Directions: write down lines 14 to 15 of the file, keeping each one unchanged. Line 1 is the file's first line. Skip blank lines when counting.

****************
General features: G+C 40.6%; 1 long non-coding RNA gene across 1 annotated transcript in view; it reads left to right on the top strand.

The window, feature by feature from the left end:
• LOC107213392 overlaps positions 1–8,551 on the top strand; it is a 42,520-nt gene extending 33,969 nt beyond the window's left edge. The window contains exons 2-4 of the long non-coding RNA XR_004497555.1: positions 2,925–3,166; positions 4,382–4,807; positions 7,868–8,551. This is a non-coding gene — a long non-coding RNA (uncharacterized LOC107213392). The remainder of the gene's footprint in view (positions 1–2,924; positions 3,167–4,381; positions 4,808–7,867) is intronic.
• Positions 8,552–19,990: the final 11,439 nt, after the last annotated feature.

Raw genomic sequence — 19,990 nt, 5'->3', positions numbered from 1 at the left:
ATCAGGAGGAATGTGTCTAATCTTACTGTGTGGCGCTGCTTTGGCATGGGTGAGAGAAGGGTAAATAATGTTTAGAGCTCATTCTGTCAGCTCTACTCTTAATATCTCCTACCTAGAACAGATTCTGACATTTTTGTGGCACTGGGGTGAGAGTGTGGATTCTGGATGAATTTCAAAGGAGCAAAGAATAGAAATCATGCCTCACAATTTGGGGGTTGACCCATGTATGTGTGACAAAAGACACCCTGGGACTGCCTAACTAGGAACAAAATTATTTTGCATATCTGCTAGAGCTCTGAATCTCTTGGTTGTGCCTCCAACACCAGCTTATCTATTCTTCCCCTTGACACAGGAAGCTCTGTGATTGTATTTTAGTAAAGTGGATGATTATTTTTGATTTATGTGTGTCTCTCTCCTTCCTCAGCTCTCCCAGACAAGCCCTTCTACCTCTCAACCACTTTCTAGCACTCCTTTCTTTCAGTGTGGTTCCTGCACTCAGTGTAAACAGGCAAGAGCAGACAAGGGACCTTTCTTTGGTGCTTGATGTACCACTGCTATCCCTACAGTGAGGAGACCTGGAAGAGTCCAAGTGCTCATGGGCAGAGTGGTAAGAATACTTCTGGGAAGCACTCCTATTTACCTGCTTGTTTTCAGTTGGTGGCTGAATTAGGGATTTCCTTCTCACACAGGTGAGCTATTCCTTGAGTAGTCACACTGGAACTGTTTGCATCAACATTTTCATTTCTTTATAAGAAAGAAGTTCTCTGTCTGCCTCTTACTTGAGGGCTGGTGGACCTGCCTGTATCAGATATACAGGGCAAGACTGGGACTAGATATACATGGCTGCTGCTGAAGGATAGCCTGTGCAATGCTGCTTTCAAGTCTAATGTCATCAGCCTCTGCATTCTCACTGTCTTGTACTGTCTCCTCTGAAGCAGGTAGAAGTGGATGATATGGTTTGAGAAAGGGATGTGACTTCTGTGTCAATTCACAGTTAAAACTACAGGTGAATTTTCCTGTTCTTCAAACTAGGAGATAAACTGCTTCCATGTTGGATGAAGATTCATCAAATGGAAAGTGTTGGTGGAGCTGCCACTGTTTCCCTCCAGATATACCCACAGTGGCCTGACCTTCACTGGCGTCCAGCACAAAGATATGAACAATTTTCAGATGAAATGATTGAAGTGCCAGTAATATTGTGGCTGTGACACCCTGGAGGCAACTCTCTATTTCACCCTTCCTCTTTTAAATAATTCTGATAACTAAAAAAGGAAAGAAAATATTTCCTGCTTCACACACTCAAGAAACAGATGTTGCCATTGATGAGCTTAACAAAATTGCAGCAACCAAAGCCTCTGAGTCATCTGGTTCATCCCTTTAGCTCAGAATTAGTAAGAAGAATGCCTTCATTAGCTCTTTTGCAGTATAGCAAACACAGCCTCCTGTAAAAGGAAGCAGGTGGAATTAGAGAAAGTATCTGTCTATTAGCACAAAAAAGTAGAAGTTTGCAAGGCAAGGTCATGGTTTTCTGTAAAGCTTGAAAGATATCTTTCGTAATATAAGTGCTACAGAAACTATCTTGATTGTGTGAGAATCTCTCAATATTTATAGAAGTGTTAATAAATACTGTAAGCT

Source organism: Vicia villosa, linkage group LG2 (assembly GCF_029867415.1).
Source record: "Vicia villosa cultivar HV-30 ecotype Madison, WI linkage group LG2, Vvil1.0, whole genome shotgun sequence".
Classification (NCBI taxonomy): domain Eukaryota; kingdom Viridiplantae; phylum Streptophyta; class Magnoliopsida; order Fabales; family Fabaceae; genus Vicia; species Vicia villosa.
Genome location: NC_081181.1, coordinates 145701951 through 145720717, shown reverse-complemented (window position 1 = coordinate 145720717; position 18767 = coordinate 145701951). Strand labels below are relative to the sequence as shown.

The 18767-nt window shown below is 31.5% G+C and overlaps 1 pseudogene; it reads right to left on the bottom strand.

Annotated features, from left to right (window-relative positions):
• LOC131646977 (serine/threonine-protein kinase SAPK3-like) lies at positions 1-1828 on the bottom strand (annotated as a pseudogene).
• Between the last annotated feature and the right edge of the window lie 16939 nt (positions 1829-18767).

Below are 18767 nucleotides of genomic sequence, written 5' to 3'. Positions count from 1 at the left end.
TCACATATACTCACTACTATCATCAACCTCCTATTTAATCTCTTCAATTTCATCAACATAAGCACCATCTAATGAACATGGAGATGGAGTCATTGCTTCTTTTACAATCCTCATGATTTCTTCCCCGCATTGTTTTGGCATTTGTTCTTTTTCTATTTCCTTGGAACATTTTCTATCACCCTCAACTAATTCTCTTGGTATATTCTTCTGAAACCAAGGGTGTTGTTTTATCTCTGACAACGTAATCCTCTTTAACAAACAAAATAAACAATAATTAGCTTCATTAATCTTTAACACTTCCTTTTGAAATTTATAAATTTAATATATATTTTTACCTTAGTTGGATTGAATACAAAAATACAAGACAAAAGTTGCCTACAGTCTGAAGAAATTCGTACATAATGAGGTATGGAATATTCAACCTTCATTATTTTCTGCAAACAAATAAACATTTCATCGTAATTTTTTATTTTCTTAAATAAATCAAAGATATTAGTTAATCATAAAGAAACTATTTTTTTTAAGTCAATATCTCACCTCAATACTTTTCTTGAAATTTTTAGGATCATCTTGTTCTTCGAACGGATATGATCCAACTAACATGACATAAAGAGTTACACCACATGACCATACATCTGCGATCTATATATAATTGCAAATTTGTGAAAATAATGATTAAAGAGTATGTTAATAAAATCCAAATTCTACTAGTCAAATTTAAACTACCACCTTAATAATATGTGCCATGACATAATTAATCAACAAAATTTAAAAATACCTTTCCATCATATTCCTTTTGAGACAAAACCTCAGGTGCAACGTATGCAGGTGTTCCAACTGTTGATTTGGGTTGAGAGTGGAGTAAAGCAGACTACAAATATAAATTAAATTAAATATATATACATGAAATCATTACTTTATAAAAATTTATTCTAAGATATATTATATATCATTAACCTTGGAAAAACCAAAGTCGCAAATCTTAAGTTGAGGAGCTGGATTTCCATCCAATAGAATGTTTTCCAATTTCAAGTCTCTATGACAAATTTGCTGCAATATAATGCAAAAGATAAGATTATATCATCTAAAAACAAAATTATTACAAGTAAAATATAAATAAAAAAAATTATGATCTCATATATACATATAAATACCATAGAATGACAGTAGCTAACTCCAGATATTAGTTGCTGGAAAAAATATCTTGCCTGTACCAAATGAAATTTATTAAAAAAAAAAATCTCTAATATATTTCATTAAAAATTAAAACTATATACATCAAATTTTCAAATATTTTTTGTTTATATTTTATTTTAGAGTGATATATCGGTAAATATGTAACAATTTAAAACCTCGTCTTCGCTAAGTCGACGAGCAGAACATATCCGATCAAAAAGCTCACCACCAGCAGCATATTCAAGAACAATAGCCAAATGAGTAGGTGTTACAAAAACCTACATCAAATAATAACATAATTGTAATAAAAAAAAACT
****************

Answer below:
• Between the last annotated feature and the right edge of the window lie 16939 nt (positions 1829-18767).

Below are 18767 nucleotides of genomic sequence, written 5' to 3'. Positions count from 1 at the left end.